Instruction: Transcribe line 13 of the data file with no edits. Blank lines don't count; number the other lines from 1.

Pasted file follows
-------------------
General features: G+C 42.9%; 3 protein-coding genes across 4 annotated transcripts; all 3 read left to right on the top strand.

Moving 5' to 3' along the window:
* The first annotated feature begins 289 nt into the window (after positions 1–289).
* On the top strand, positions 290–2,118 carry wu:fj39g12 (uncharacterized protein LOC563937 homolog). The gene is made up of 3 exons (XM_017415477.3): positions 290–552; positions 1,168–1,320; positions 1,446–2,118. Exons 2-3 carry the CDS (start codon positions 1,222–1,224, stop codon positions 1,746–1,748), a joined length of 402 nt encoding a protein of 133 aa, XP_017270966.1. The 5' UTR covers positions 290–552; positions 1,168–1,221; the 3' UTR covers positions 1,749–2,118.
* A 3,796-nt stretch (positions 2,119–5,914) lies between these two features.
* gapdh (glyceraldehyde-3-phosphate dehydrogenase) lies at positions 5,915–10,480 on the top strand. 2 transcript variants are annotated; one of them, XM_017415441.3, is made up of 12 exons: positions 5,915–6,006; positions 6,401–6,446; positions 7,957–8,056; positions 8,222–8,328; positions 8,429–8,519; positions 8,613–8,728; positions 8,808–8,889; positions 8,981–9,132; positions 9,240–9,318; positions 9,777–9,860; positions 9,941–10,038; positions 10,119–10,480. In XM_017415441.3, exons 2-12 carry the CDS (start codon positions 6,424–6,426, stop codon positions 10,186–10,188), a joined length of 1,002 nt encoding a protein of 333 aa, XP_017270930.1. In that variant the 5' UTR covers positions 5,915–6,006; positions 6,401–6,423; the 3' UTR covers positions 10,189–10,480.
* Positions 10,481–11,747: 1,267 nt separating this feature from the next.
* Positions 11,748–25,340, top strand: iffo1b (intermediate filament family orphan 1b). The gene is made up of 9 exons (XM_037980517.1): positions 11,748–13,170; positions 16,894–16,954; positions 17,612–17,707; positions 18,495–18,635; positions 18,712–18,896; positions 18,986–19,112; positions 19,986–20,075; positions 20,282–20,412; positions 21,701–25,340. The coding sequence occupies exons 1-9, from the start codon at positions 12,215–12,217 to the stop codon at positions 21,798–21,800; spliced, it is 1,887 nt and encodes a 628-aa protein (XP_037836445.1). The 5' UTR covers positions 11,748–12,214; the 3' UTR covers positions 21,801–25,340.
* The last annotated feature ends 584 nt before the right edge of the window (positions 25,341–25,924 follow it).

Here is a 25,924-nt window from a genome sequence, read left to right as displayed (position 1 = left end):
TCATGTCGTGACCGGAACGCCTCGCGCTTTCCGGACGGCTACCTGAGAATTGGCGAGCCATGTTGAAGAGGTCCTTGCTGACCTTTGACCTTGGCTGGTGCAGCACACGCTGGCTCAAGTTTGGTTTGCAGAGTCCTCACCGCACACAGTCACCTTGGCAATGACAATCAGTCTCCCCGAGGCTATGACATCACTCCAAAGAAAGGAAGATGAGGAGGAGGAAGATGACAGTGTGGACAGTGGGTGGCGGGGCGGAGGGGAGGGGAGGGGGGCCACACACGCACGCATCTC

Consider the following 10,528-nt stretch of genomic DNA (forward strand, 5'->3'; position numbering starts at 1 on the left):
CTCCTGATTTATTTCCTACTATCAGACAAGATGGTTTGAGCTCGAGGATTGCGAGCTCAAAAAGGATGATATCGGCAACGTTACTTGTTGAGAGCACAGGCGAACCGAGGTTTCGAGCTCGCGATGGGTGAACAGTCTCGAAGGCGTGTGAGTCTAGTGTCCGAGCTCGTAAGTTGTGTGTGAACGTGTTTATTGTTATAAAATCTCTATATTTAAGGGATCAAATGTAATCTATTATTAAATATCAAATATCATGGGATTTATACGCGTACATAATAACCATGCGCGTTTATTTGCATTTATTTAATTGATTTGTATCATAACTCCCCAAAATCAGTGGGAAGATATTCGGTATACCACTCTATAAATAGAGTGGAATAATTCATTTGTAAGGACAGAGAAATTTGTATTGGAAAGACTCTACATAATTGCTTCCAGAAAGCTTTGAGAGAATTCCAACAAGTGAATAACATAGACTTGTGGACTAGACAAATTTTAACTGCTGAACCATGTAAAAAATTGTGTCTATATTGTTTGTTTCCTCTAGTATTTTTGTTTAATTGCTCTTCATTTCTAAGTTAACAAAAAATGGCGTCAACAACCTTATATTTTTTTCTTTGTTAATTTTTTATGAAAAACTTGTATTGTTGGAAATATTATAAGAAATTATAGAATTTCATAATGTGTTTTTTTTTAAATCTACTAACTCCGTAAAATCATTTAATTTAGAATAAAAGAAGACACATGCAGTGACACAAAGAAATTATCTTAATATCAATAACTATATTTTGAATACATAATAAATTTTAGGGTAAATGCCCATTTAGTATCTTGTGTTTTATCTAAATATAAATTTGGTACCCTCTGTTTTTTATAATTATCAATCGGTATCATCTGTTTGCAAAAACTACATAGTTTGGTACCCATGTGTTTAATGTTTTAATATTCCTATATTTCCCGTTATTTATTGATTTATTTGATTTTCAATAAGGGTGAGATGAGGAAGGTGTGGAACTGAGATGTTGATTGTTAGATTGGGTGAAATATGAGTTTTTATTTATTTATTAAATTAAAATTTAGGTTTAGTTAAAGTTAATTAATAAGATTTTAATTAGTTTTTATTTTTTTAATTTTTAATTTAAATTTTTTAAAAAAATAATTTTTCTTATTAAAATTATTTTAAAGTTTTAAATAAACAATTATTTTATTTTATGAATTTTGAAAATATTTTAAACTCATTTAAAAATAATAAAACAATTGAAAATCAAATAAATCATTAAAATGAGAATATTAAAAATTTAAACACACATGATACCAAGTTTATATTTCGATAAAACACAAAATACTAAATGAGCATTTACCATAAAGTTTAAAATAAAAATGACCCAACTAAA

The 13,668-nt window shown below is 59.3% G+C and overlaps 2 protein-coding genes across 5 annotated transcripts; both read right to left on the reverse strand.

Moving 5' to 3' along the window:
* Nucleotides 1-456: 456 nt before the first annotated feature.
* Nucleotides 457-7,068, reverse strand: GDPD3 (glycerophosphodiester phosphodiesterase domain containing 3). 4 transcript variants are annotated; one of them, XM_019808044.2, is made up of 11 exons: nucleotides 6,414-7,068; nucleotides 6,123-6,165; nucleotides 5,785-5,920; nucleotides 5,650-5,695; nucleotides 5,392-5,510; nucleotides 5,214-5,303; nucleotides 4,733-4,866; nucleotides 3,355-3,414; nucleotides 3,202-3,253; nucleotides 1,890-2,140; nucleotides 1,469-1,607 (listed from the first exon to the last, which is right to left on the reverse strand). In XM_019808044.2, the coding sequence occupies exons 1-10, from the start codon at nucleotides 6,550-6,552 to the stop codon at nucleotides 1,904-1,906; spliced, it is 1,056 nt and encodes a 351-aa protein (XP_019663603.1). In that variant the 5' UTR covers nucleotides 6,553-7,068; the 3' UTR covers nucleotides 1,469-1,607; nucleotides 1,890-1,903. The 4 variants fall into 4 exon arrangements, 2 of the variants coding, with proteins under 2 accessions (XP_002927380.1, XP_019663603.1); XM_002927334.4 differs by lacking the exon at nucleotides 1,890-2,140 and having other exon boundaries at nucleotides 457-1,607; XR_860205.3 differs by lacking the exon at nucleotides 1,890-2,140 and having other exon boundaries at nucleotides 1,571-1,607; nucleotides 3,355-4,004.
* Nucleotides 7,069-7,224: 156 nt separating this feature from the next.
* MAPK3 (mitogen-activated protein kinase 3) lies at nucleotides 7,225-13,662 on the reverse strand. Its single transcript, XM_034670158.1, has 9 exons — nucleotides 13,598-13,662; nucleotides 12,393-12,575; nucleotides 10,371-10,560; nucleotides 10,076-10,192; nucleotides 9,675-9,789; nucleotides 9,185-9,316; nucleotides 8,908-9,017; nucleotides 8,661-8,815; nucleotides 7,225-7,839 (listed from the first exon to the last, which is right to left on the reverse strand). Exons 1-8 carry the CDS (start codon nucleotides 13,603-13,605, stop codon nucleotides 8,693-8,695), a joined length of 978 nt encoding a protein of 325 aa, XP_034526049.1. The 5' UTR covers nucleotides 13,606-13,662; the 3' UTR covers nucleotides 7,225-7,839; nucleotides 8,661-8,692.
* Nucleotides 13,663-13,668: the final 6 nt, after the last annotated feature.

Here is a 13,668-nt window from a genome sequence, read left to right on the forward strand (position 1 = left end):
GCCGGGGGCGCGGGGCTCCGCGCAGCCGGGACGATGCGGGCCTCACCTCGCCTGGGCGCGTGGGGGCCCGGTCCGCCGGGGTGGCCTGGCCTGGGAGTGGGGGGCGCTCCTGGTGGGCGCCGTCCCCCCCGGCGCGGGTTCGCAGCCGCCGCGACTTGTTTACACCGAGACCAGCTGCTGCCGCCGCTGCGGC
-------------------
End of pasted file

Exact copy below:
CTCCTGATTTATTTCCTACTATCAGACAAGATGGTTTGAGCTCGAGGATTGCGAGCTCAAAAAGGATGATATCGGCAACGTTACTTGTTGAGAGCACAGGCGAACCGAGGTTTCGAGCTCGCGATGGGTGAACAGTCTCGAAGGCGTGTGAGTCTAGTGTCCGAGCTCGTAAGTTGTGTGTGAACGTGTTTATTGTTATAAAATCTCTATATTTAAGGGATCAAATGTAATCTATTATTAAATATCAAATATCATGGGATTTATACGCGTACATAATAACCATGCGCGTTTATTTGCATTTATTTAATTGATTTGTATCATAACTCCCCAAAATCAGTGGGAAGATATTCGGTATACCACTCTATAAATAGAGTGGAATAATTCATTTGTAAGGACAGAGAAATTTGTATTGGAAAGACTCTACATAATTGCTTCCAGAAAGCTTTGAGAGAATTCCAACAAGTGAATAACATAGACTTGTGGACTAGACAAATTTTAACTGCTGAACCATGTAAAAAATTGTGTCTATATTGTTTGTTTCCTCTAGTATTTTTGTTTAATTGCTCTTCATTTCTAAGTTAACAAAAAATGGCGTCAACAACCTTATATTTTTTTCTTTGTTAATTTTTTATGAAAAACTTGTATTGTTGGAAATATTATAAGAAATTATAGAATTTCATAATGTGTTTTTTTTTAAATCTACTAACTCCGTAAAATCATTTAATTTAGAATAAAAGAAGACACATGCAGTGACACAAAGAAATTATCTTAATATCAATAACTATATTTTGAATACATAATAAATTTTAGGGTAAATGCCCATTTAGTATCTTGTGTTTTATCTAAATATAAATTTGGTACCCTCTGTTTTTTATAATTATCAATCGGTATCATCTGTTTGCAAAAACTACATAGTTTGGTACCCATGTGTTTAATGTTTTAATATTCCTATATTTCCCGTTATTTATTGATTTATTTGATTTTCAATAAGGGTGAGATGAGGAAGGTGTGGAACTGAGATGTTGATTGTTAGATTGGGTGAAATATGAGTTTTTATTTATTTATTAAATTAAAATTTAGGTTTAGTTAAAGTTAATTAATAAGATTTTAATTAGTTTTTATTTTTTTAATTTTTAATTTAAATTTTTTAAAAAAATAATTTTTCTTATTAAAATTATTTTAAAGTTTTAAATAAACAATTATTTTATTTTATGAATTTTGAAAATATTTTAAACTCATTTAAAAATAATAAAACAATTGAAAATCAAATAAATCATTAAAATGAGAATATTAAAAATTTAAACACACATGATACCAAGTTTATATTTCGATAAAACACAAAATACTAAATGAGCATTTACCATAAAGTTTAAAATAAAAATGACCCAACTAAA